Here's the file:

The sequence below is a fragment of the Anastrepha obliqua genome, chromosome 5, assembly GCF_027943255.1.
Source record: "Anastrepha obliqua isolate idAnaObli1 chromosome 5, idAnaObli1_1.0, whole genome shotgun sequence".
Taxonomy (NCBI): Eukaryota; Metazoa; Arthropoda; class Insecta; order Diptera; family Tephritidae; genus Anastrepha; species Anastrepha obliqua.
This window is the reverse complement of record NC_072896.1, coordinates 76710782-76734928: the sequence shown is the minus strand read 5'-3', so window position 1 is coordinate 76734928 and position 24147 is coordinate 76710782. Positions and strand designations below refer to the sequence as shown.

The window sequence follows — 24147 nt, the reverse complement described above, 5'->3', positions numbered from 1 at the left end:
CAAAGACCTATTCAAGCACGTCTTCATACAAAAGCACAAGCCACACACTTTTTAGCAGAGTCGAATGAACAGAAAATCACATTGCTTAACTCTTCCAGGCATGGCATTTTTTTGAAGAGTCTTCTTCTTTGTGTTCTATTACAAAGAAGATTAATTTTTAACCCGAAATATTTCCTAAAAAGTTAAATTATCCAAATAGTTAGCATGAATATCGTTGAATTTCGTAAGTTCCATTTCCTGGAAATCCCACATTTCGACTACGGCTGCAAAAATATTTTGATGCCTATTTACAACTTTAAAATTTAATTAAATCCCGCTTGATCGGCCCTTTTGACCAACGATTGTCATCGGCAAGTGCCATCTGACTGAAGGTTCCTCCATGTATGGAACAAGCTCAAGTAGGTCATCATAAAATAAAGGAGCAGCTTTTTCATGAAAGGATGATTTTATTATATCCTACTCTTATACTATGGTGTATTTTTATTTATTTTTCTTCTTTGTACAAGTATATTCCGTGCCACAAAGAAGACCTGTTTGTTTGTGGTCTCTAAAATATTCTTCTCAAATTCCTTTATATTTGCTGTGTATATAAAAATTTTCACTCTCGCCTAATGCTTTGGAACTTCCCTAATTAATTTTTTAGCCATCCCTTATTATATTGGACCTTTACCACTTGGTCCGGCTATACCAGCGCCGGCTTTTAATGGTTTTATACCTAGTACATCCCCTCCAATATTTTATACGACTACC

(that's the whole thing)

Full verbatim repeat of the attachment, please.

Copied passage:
The sequence below is a fragment of the Anastrepha obliqua genome, chromosome 5, assembly GCF_027943255.1.
Source record: "Anastrepha obliqua isolate idAnaObli1 chromosome 5, idAnaObli1_1.0, whole genome shotgun sequence".
Taxonomy (NCBI): Eukaryota; Metazoa; Arthropoda; class Insecta; order Diptera; family Tephritidae; genus Anastrepha; species Anastrepha obliqua.
This window is the reverse complement of record NC_072896.1, coordinates 76710782-76734928: the sequence shown is the minus strand read 5'-3', so window position 1 is coordinate 76734928 and position 24147 is coordinate 76710782. Positions and strand designations below refer to the sequence as shown.

The window sequence follows — 24147 nt, the reverse complement described above, 5'->3', positions numbered from 1 at the left end:
CAAAGACCTATTCAAGCACGTCTTCATACAAAAGCACAAGCCACACACTTTTTAGCAGAGTCGAATGAACAGAAAATCACATTGCTTAACTCTTCCAGGCATGGCATTTTTTTGAAGAGTCTTCTTCTTTGTGTTCTATTACAAAGAAGATTAATTTTTAACCCGAAATATTTCCTAAAAAGTTAAATTATCCAAATAGTTAGCATGAATATCGTTGAATTTCGTAAGTTCCATTTCCTGGAAATCCCACATTTCGACTACGGCTGCAAAAATATTTTGATGCCTATTTACAACTTTAAAATTTAATTAAATCCCGCTTGATCGGCCCTTTTGACCAACGATTGTCATCGGCAAGTGCCATCTGACTGAAGGTTCCTCCATGTATGGAACAAGCTCAAGTAGGTCATCATAAAATAAAGGAGCAGCTTTTTCATGAAAGGATGATTTTATTATATCCTACTCTTATACTATGGTGTATTTTTATTTATTTTTCTTCTTTGTACAAGTATATTCCGTGCCACAAAGAAGACCTGTTTGTTTGTGGTCTCTAAAATATTCTTCTCAAATTCCTTTATATTTGCTGTGTATATAAAAATTTTCACTCTCGCCTAATGCTTTGGAACTTCCCTAATTAATTTTTTAGCCATCCCTTATTATATTGGACCTTTACCACTTGGTCCGGCTATACCAGCGCCGGCTTTTAATGGTTTTATACCTAGTACATCCCCTCCAATATTTTATACGACTACC